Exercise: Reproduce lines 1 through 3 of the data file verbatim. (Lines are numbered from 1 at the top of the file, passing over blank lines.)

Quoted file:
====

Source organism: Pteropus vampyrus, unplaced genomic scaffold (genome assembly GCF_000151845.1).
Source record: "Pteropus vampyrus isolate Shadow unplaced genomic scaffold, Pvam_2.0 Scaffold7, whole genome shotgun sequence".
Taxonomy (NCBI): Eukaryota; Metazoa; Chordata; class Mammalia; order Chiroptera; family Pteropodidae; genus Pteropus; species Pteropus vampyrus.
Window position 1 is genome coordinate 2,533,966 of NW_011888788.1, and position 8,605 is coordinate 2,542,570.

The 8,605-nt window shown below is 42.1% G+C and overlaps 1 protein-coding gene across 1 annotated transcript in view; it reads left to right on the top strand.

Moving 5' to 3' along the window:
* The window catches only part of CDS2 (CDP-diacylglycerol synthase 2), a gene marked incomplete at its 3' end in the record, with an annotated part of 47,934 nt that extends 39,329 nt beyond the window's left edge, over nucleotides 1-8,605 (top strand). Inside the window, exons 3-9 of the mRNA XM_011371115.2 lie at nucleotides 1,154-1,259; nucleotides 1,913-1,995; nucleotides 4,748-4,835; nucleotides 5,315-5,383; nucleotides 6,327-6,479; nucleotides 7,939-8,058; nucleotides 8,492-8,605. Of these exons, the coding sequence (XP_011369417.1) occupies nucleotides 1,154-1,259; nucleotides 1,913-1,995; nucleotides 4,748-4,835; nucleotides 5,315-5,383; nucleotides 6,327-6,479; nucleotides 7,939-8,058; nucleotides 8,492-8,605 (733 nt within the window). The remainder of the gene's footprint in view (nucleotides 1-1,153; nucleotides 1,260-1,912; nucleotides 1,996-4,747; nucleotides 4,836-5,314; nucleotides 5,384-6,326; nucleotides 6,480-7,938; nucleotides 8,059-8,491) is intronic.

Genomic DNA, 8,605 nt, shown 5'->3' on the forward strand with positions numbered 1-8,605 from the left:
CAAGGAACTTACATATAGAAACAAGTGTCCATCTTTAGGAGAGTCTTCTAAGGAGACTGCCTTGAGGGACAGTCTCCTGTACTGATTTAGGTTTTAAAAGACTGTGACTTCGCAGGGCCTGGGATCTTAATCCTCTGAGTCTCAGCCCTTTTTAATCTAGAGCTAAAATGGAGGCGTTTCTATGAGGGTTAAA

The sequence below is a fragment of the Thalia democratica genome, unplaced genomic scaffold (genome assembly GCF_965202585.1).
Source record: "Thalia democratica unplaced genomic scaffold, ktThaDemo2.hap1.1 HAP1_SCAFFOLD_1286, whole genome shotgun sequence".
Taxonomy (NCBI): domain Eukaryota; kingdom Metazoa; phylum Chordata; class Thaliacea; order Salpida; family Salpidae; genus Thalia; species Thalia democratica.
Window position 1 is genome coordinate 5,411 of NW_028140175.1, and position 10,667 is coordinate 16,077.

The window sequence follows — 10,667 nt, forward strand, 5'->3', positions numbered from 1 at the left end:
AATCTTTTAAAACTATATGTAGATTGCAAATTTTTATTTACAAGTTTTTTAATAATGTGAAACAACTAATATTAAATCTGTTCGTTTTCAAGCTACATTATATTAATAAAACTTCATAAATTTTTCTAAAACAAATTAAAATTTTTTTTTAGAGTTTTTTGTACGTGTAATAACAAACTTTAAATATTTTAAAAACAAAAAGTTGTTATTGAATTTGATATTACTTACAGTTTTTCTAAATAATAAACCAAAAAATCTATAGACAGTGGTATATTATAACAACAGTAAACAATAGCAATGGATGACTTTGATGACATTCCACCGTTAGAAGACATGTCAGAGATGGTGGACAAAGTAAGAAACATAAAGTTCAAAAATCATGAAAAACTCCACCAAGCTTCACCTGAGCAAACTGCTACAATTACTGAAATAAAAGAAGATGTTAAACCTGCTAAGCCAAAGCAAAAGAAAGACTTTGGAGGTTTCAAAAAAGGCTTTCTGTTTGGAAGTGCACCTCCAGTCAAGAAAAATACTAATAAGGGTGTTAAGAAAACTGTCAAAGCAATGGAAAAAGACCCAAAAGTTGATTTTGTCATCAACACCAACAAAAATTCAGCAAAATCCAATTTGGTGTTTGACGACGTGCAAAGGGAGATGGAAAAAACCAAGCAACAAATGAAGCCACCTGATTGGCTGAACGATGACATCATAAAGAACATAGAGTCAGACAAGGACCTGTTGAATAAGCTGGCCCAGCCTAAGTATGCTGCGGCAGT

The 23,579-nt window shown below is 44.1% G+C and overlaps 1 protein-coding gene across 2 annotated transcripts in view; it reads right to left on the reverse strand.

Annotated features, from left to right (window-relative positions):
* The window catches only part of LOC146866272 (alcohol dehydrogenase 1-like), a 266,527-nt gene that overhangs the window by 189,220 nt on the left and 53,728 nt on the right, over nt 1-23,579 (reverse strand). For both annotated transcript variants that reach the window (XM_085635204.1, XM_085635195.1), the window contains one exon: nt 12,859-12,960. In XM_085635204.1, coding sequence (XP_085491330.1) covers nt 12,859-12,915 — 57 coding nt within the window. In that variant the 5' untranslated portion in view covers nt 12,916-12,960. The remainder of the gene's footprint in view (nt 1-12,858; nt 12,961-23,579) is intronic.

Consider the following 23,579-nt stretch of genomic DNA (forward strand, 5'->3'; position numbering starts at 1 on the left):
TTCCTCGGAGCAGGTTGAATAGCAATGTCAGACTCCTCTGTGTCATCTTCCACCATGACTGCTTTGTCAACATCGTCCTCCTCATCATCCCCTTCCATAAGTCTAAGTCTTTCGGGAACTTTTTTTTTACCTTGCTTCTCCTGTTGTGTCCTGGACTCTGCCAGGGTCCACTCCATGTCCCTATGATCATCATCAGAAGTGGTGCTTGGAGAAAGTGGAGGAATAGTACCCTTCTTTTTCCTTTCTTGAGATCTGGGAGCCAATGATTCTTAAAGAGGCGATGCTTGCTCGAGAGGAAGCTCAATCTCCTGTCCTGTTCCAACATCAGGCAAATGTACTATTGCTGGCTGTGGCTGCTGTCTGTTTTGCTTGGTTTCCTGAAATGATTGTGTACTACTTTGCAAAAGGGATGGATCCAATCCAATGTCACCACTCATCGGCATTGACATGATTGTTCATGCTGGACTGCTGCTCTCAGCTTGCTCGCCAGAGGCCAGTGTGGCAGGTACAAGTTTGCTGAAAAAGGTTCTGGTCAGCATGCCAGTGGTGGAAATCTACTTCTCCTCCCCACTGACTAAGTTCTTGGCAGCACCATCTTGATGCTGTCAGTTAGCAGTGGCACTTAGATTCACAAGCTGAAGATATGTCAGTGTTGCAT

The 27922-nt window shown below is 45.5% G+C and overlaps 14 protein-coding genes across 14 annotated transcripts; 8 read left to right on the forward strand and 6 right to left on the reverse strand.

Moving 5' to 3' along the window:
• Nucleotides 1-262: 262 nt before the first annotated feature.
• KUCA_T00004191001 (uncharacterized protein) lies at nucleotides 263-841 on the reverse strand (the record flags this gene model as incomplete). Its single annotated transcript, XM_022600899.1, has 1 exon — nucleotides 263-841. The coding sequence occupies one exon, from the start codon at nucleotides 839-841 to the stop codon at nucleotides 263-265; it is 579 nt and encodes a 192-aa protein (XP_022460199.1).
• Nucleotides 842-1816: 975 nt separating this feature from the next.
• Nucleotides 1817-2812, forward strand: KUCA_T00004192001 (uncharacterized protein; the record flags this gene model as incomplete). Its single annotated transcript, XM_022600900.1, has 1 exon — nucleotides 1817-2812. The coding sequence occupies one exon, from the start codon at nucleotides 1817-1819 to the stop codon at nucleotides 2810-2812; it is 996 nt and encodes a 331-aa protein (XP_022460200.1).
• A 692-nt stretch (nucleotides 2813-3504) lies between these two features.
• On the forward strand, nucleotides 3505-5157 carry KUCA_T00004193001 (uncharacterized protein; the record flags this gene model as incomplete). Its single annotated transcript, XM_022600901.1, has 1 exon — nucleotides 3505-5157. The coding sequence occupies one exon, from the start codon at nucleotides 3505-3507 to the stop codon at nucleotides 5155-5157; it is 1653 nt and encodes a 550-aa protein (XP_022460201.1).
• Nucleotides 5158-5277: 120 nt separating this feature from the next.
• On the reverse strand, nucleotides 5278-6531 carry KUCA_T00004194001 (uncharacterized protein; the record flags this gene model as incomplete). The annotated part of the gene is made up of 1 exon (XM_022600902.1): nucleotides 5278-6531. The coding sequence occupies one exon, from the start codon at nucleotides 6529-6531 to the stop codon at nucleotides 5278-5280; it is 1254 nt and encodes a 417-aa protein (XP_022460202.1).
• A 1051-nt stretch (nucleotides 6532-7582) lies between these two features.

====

Source organism: Pteropus vampyrus, unplaced genomic scaffold (genome assembly GCF_000151845.1).
Source record: "Pteropus vampyrus isolate Shadow unplaced genomic scaffold, Pvam_2.0 Scaffold7, whole genome shotgun sequence".
Taxonomy (NCBI): Eukaryota; Metazoa; Chordata; class Mammalia; order Chiroptera; family Pteropodidae; genus Pteropus; species Pteropus vampyrus.